During last week's failed attempt to fire the Dallas superintendent of schools — at a school board meeting so depressing it made me think of Thanksgiving Day dinner at psycho prison — Superintendent Mike Miles made a speech.
You know the set-up. Miles was brought in three years ago when the city was at wit's end about its failed public school system, willing to do almost anything, supposedly, to reform what some child advocates have called the "cradle to prison pipeline."
He has accomplished more change in his time here than all of his multitudinous short-lived predecessors together in the previous two decades since a federal judge declared the schools desegregated. But that change has been painful, and Miles has accrued a blazing comet trail of controversy.
Miles made his speech Friday over interruptions and cat-calls from the audience in a large auditorium at school district headquarters on Ross Avenue. He is ex-military and not big on emoting. I did not see tears. But I heard them. I wanted you to be able to read it. Here is what he said:
"I really want to thank everybody who came out today on both sides of the issue. It's great to see that kind of community support.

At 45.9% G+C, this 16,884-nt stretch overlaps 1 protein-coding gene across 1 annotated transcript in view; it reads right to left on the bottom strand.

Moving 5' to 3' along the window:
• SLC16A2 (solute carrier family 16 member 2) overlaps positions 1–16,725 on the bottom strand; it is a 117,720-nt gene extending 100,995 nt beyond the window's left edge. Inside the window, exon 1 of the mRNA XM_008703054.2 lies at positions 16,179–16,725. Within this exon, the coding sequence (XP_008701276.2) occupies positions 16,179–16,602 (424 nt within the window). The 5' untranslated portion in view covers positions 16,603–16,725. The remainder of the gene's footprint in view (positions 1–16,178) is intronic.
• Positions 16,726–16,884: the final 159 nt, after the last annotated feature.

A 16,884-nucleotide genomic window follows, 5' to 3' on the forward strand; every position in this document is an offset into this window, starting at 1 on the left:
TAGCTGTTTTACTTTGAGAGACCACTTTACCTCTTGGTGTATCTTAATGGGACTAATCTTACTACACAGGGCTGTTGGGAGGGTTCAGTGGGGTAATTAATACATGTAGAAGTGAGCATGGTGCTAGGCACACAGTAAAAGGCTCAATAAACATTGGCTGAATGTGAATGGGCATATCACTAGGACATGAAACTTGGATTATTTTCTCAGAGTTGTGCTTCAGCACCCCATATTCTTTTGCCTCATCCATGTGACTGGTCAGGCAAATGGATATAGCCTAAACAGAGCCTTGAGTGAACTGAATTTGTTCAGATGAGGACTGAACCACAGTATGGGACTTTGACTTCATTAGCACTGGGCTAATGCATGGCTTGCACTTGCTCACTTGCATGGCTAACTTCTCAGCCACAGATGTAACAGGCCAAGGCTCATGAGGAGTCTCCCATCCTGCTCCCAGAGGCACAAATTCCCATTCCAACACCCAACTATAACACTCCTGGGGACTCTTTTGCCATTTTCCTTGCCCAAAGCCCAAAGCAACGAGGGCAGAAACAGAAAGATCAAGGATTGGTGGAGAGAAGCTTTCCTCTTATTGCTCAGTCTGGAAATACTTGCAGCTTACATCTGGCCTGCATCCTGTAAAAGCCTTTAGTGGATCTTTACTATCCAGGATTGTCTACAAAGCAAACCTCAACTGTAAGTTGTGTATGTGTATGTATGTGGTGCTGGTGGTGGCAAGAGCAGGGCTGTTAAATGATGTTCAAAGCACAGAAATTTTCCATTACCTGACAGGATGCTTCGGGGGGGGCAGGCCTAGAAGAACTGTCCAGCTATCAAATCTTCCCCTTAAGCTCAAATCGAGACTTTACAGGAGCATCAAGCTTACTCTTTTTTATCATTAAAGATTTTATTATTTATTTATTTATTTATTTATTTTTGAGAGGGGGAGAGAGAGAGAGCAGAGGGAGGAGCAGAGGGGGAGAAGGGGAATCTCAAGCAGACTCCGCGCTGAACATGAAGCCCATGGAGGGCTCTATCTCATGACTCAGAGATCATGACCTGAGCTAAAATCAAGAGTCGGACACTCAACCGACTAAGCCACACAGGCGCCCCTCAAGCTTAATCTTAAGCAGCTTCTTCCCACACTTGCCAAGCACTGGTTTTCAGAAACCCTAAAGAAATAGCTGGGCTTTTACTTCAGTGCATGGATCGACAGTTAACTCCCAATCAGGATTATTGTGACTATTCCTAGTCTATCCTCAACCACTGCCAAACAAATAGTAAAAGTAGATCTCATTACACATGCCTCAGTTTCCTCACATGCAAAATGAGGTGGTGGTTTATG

"Three years ago I started here. Three years ago I was excited about coming to Dallas, and the community wanted change. It reminds me of that song from Garth Brooks, 'The Dance.' I won't sing for you. But it's about the guy who's happy that he took the dance even though he didn't realize what the future would hold. At least he got to engage in that dance.
"At that time, too, we tried to tell the community what transformation really meant. It was exciting because if you looked at the editorials three years ago before the new superintendent was appointed, there was a lot about change and transformation, a sense of urgency.
"(There was) so much of the sense of urgency that I quote often in Martin Luther King, about not taking the tranquil drug of gradualism, not having a cooling off period and keep pushing forward.
"So I was happy to engage in that and come to Dallas and start working. The team and I have made good on a lot of those promises.
"If you remember, we were asked to look at teacher evaluations. We were asked to look at principal evaluations. We were asked to improve our finances. We were asked to fundamentally change some of our systemic processes in human capital management.
"Our theory of action has been three big things. And then one more. The three things are making sure we have an effective teacher in front of every student, making sure we have an effective principal in every school and making sure we have high expectations. And one other thing. Which I'll talk about at the end.
"To cite a building analogy, it's like a 20-story building that we were asked to build three years ago, a 20-story one kind of like the Richards Group building on Lemmon at Central.
"For the longest time, just like in Dallas, [only] the foundation was there. We had to pour concrete. There's dust, and there's smoke, and there's noise. There's jack hammers going off on Saturday. There's road blocks, cement trucks, all of these things that are frustrating ... It's messy, so there's got to be that frustration.